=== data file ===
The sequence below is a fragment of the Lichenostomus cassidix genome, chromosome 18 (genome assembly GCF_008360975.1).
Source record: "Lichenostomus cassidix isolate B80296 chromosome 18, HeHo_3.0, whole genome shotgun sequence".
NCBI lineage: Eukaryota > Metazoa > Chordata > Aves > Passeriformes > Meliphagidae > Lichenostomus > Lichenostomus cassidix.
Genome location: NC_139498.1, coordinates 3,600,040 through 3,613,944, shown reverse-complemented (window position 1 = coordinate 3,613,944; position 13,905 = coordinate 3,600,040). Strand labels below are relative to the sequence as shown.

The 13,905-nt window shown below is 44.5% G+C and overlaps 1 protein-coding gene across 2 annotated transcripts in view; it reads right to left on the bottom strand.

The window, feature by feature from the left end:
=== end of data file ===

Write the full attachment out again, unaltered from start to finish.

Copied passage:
The sequence below is a fragment of the Lichenostomus cassidix genome, chromosome 18 (genome assembly GCF_008360975.1).
Source record: "Lichenostomus cassidix isolate B80296 chromosome 18, HeHo_3.0, whole genome shotgun sequence".
NCBI lineage: Eukaryota > Metazoa > Chordata > Aves > Passeriformes > Meliphagidae > Lichenostomus > Lichenostomus cassidix.
Genome location: NC_139498.1, coordinates 3,600,040 through 3,613,944, shown reverse-complemented (window position 1 = coordinate 3,613,944; position 13,905 = coordinate 3,600,040). Strand labels below are relative to the sequence as shown.

The 13,905-nt window shown below is 44.5% G+C and overlaps 1 protein-coding gene across 2 annotated transcripts in view; it reads right to left on the bottom strand.

The window, feature by feature from the left end: